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Re: Please Critique PS and diversity statement for URM Hispanic

Postby darcie » Thu Jun 30, 2011 8:54 am

This reads more like a story of your family history; it needs to be much more focused to you. Whilst your past is relevant, it shouldn’t necessarily be the main focus of your statement. I used this site when I was doing mine SPAMSPAMSPAM and i found they were quite helpful.

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Emma.
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Re: Please Critique PS and diversity statement for URM Hispanic

Postby Emma. » Thu Jun 30, 2011 8:59 am

When you do a rewrite, back off on the language. "We went from living a flourishing life blossoming with certainty to a life languished with ..." is just a bit much.

Don't use a $5 word when a $0.05 one will do. Especially when quite a few of these fancy words are getting misused in your draft.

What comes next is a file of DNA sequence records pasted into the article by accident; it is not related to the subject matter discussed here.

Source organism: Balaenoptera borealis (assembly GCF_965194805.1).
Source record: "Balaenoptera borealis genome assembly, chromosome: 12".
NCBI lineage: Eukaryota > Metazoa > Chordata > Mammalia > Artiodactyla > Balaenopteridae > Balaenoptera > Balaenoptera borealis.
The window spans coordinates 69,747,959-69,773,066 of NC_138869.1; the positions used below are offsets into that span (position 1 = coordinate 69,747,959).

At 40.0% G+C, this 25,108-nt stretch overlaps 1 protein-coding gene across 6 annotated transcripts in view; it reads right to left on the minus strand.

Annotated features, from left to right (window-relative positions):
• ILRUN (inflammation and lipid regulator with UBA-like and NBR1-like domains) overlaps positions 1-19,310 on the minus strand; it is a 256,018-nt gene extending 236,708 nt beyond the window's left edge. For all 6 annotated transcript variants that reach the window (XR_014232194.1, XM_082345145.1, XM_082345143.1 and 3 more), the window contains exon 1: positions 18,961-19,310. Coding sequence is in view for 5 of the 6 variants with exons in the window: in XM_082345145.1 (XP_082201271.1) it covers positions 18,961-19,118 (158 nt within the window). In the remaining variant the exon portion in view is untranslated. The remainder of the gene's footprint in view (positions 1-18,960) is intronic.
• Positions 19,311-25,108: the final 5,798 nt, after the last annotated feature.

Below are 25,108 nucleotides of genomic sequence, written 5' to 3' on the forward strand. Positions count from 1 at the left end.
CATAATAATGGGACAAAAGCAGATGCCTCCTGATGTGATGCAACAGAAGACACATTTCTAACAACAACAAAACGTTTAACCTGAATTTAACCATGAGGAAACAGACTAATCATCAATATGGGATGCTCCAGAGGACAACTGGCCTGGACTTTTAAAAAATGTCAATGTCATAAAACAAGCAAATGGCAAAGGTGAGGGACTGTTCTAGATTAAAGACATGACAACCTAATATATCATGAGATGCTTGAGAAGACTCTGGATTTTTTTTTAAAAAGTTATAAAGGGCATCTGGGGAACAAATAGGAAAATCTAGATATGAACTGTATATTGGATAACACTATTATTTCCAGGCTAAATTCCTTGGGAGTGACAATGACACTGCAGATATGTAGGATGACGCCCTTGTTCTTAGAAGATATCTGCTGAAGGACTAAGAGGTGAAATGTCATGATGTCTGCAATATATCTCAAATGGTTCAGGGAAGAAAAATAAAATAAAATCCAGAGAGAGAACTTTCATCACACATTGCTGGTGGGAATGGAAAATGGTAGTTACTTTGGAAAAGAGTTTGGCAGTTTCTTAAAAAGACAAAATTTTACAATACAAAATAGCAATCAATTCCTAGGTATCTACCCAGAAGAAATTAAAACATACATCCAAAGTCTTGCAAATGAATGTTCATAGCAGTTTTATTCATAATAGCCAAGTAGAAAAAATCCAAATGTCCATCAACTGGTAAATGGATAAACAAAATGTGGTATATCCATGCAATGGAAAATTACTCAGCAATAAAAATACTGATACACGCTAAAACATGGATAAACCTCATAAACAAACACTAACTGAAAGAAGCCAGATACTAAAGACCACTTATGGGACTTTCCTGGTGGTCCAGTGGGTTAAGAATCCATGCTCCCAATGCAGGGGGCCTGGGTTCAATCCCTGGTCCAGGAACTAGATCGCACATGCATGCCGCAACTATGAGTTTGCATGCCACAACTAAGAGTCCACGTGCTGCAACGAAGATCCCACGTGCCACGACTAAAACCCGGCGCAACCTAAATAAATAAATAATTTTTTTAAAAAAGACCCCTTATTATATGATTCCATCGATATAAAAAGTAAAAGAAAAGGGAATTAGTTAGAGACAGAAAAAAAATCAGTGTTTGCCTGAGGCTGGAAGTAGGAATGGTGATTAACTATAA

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curiouscat
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Re: Please Critique PS and diversity statement for URM Hispanic

Postby curiouscat » Thu Jun 30, 2011 2:17 pm

You have an interesting life story but listing off events isn't a convincing way to go about conveying it. There's nothing holding the PS together, no unifying theme, so by the time I finished reading it I wasn't sure what the point you're trying to get across is. Figure out the main message you want people to get out of your PS (e.g. your experience in an immigrant family has taught you the importance of determination, education & initiative?). Then make sure that every bit of life story information you share works towards persuading your reader of that message.